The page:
Back in 2015, a LinkedIn study found that more than 58% of millennial employees said “yes” without a second thought. “Yes” was the word that managers wanted to hear, and those who said it most seemed to rise the fastest. In order to keep the cogs turning, “yes” was sold as the word that would empower us, turn a negative into a positive and our paychecks into gold. We have taken a look at why it’s no longer the best policy to be a “yes man”, and why finding your authentic voice at work can benefit both you and your employer.
While there’s something to be said for rising to challenges with a “can do” attitude, the pendulum has gradually swung further and further away from reasonable and productive limits. In the scramble to say “yes” to everything, we frequently see businesses agreeing to price points and schedules they can’t realistically meet, and employees suffering from stress, burnout and fatigue.
It’s true that during times of recession, the day-to-day functioning of organisations takes precedence over innovation. In difficult times, anything that detracts from the bottom line is expendable. During the last economic downturn people were glad to have jobs to go to, and were willing to do more and more to hang onto them. However, as the economy has strengthened, there’s been rapid growth across many sectors thanks to new investment and significant technological developments.
In this new competitive climate, businesses need innovators and creative thinkers, people who challenge old ways of thinking and vocalise their ideas, concerns and opinions. Yet studies show that after years of being “yes men” employees don’t know how to do anything else except passively agreeing with everything. Not only does this flatten innovation, it creates a huge gulf between what people say and what they actually think and want.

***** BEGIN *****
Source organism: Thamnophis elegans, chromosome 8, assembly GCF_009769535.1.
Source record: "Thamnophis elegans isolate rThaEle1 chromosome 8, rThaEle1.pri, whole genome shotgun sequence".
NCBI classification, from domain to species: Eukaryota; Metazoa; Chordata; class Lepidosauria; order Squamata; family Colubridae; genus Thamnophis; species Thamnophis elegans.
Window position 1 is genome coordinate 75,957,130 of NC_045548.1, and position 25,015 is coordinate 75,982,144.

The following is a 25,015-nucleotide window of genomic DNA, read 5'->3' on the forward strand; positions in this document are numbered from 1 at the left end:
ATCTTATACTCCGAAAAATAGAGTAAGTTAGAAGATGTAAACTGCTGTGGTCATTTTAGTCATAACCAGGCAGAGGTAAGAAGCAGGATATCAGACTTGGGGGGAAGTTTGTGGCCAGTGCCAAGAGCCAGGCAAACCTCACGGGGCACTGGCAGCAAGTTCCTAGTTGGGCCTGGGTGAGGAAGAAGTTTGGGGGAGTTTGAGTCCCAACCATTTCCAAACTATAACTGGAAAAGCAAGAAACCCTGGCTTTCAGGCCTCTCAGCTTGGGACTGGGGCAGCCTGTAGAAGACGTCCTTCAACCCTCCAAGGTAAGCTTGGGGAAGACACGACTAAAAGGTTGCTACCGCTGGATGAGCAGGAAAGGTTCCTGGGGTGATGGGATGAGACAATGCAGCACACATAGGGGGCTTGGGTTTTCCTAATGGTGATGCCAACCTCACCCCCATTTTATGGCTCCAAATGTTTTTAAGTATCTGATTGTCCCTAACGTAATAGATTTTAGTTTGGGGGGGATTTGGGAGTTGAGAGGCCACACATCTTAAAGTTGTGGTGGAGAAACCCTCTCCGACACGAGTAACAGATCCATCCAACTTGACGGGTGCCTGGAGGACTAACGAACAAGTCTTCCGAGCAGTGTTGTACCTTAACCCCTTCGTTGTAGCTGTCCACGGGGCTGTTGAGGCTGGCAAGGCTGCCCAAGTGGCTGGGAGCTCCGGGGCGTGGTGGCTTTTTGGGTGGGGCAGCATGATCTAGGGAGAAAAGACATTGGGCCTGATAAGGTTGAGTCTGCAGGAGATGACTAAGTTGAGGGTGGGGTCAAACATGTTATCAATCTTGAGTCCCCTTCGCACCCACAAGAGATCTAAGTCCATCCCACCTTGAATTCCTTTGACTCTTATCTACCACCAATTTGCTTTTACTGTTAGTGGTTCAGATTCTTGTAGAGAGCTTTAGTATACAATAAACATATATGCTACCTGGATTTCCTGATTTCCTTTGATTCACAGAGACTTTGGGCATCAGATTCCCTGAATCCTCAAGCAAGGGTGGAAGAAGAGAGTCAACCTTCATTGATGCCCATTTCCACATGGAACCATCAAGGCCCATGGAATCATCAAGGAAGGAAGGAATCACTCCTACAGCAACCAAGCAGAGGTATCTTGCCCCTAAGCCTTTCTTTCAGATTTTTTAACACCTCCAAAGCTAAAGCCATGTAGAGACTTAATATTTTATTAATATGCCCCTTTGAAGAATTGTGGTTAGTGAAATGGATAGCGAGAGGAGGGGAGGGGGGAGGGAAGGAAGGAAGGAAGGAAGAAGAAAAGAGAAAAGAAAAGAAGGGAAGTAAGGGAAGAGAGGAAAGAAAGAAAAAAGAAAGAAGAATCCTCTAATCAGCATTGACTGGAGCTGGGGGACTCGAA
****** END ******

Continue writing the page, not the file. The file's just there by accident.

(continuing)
The more employees disengage by default, the more a company risks having a set of robots perform their duties without any form of attachment or sense of belonging. New independent research shows that one in four UK workers spend their lunch hour looking for a new job. This indicates that rather than feeling able to express dissatisfaction with their current job, they’re simply ditching it and looking for a better fit.
LinkedIn’s major study into workplace culture recently revealed that employees want to work for organsiations whose values most closely reflect their own. The study identified honesty, flexibility and trust as the most sought after differentiators between businesses. Organisations who allow their employees the flexibility to achieve a good work/life balance, who are fair and transparent about pay, and who take employee welfare seriously, are demonstrating that they value their employees, and this, it seems, is the key to new business.
It’s long been established that people are happiest when they feel valued and listened to. This allows them to find a sense of meaning and purpose in their work. When a person’s opinion is heard, there is a sense of contributing towards the creation of something, which results in a stronger connection and increased loyalty towards an organisation. Rather than inviting non-cooperation, giving employees greater say can achieve the precise opposite.